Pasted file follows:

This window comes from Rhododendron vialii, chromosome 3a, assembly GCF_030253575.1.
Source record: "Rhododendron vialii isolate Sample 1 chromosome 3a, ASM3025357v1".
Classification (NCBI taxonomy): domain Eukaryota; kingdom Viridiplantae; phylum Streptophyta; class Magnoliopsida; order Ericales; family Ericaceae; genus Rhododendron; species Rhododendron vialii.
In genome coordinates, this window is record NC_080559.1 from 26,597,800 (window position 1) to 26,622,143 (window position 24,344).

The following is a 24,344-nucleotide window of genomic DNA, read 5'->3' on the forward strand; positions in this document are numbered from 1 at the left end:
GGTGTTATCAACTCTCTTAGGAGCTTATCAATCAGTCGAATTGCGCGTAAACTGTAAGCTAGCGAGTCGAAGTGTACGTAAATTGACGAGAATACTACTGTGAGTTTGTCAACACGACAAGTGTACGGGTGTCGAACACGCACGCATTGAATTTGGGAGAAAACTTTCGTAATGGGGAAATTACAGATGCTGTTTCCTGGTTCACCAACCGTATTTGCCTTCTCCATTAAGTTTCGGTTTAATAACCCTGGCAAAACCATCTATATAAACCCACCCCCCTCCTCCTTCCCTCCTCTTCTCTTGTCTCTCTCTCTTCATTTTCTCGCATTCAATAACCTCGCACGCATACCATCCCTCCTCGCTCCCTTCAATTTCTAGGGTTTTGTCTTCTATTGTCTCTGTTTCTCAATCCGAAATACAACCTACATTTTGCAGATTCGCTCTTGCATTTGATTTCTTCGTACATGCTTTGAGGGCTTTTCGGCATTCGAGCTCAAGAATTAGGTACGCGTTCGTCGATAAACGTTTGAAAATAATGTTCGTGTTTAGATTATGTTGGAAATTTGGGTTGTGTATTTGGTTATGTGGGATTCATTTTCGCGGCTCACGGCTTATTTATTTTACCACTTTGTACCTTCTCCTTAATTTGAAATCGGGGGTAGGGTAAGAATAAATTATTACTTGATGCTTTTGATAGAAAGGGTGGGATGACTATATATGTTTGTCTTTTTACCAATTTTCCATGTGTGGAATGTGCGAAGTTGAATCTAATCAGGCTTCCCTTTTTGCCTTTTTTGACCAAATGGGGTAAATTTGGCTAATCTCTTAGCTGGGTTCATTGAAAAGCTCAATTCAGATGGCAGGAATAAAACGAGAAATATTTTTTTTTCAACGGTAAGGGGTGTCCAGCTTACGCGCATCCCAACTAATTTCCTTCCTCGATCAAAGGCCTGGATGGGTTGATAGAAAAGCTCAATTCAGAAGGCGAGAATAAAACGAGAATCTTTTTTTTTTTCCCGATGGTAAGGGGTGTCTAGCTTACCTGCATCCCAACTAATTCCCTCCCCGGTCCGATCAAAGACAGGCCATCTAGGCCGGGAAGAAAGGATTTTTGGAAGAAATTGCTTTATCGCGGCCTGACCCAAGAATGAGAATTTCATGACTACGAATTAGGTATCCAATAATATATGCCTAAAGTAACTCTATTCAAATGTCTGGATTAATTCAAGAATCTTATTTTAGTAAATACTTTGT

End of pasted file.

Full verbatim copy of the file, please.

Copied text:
This window comes from Rhododendron vialii, chromosome 3a, assembly GCF_030253575.1.
Source record: "Rhododendron vialii isolate Sample 1 chromosome 3a, ASM3025357v1".
Classification (NCBI taxonomy): domain Eukaryota; kingdom Viridiplantae; phylum Streptophyta; class Magnoliopsida; order Ericales; family Ericaceae; genus Rhododendron; species Rhododendron vialii.
In genome coordinates, this window is record NC_080559.1 from 26,597,800 (window position 1) to 26,622,143 (window position 24,344).

The following is a 24,344-nucleotide window of genomic DNA, read 5'->3' on the forward strand; positions in this document are numbered from 1 at the left end:
GGTGTTATCAACTCTCTTAGGAGCTTATCAATCAGTCGAATTGCGCGTAAACTGTAAGCTAGCGAGTCGAAGTGTACGTAAATTGACGAGAATACTACTGTGAGTTTGTCAACACGACAAGTGTACGGGTGTCGAACACGCACGCATTGAATTTGGGAGAAAACTTTCGTAATGGGGAAATTACAGATGCTGTTTCCTGGTTCACCAACCGTATTTGCCTTCTCCATTAAGTTTCGGTTTAATAACCCTGGCAAAACCATCTATATAAACCCACCCCCCTCCTCCTTCCCTCCTCTTCTCTTGTCTCTCTCTCTTCATTTTCTCGCATTCAATAACCTCGCACGCATACCATCCCTCCTCGCTCCCTTCAATTTCTAGGGTTTTGTCTTCTATTGTCTCTGTTTCTCAATCCGAAATACAACCTACATTTTGCAGATTCGCTCTTGCATTTGATTTCTTCGTACATGCTTTGAGGGCTTTTCGGCATTCGAGCTCAAGAATTAGGTACGCGTTCGTCGATAAACGTTTGAAAATAATGTTCGTGTTTAGATTATGTTGGAAATTTGGGTTGTGTATTTGGTTATGTGGGATTCATTTTCGCGGCTCACGGCTTATTTATTTTACCACTTTGTACCTTCTCCTTAATTTGAAATCGGGGGTAGGGTAAGAATAAATTATTACTTGATGCTTTTGATAGAAAGGGTGGGATGACTATATATGTTTGTCTTTTTACCAATTTTCCATGTGTGGAATGTGCGAAGTTGAATCTAATCAGGCTTCCCTTTTTGCCTTTTTTGACCAAATGGGGTAAATTTGGCTAATCTCTTAGCTGGGTTCATTGAAAAGCTCAATTCAGATGGCAGGAATAAAACGAGAAATATTTTTTTTTCAACGGTAAGGGGTGTCCAGCTTACGCGCATCCCAACTAATTTCCTTCCTCGATCAAAGGCCTGGATGGGTTGATAGAAAAGCTCAATTCAGAAGGCGAGAATAAAACGAGAATCTTTTTTTTTTTCCCGATGGTAAGGGGTGTCTAGCTTACCTGCATCCCAACTAATTCCCTCCCCGGTCCGATCAAAGACAGGCCATCTAGGCCGGGAAGAAAGGATTTTTGGAAGAAATTGCTTTATCGCGGCCTGACCCAAGAATGAGAATTTCATGACTACGAATTAGGTATCCAATAATATATGCCTAAAGTAACTCTATTCAAATGTCTGGATTAATTCAAGAATCTTATTTTAGTAAATACTTTGT